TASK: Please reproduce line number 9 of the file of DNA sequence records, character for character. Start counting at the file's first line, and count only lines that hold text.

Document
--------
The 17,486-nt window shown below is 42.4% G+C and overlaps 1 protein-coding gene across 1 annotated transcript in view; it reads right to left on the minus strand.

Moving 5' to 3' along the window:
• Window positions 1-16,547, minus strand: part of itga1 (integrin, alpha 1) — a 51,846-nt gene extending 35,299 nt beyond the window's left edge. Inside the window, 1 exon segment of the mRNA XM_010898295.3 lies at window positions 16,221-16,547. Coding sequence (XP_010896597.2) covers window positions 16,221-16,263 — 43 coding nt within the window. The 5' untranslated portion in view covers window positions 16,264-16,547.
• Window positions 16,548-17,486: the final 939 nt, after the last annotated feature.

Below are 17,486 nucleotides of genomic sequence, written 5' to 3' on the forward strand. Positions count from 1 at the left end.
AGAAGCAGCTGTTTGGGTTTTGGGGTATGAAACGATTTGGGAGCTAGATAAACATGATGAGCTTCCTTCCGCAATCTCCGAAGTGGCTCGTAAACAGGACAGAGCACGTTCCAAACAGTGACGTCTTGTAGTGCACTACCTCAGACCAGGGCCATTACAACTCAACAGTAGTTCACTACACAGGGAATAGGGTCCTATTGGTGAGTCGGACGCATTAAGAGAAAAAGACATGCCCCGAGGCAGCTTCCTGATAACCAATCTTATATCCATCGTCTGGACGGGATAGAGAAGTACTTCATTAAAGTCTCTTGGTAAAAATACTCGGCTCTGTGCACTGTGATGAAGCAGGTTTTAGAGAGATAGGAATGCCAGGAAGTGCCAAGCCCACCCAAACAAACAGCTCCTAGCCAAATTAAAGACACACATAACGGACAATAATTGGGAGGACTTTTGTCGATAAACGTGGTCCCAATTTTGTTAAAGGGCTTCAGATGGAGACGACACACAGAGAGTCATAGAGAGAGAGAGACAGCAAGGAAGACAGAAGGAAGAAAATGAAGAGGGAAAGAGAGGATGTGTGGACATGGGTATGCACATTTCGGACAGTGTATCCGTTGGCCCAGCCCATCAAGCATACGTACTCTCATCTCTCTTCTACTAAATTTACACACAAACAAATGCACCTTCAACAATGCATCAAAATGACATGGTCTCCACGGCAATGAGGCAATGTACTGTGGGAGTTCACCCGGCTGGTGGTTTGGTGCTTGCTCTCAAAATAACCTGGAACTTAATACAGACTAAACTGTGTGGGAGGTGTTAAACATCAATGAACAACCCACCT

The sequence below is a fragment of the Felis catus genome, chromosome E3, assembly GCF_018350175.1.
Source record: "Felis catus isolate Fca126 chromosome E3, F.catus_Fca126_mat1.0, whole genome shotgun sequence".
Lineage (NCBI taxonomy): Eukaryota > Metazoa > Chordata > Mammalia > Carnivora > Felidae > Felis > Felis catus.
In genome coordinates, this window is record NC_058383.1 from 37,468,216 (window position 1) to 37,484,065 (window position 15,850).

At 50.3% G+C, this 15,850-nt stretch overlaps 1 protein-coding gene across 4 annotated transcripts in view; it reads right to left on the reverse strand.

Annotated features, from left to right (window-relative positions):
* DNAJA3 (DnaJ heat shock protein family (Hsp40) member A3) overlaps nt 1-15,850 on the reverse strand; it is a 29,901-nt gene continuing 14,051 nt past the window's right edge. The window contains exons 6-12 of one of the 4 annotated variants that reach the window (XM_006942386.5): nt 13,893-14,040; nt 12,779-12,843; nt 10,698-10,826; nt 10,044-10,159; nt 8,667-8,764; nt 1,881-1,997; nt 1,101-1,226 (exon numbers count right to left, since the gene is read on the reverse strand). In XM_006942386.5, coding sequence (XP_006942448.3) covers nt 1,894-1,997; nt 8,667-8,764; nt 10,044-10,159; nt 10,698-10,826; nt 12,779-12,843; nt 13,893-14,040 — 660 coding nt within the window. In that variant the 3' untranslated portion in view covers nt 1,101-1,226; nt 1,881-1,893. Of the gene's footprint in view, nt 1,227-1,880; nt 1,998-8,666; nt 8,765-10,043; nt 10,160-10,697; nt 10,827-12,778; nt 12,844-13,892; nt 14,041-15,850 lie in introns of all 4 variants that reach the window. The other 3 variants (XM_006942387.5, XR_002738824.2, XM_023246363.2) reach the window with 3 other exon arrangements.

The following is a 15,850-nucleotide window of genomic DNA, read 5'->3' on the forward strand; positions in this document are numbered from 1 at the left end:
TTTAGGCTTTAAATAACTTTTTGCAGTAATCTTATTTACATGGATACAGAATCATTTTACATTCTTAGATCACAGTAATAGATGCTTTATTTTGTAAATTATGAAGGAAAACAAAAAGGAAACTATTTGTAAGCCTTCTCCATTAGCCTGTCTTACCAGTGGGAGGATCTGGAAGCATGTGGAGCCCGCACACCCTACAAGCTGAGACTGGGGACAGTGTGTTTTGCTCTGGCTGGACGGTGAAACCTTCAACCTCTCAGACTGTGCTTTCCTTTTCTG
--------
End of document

Lineage (NCBI taxonomy): Eukaryota > Metazoa > Chordata > Mammalia > Carnivora > Felidae > Felis > Felis catus.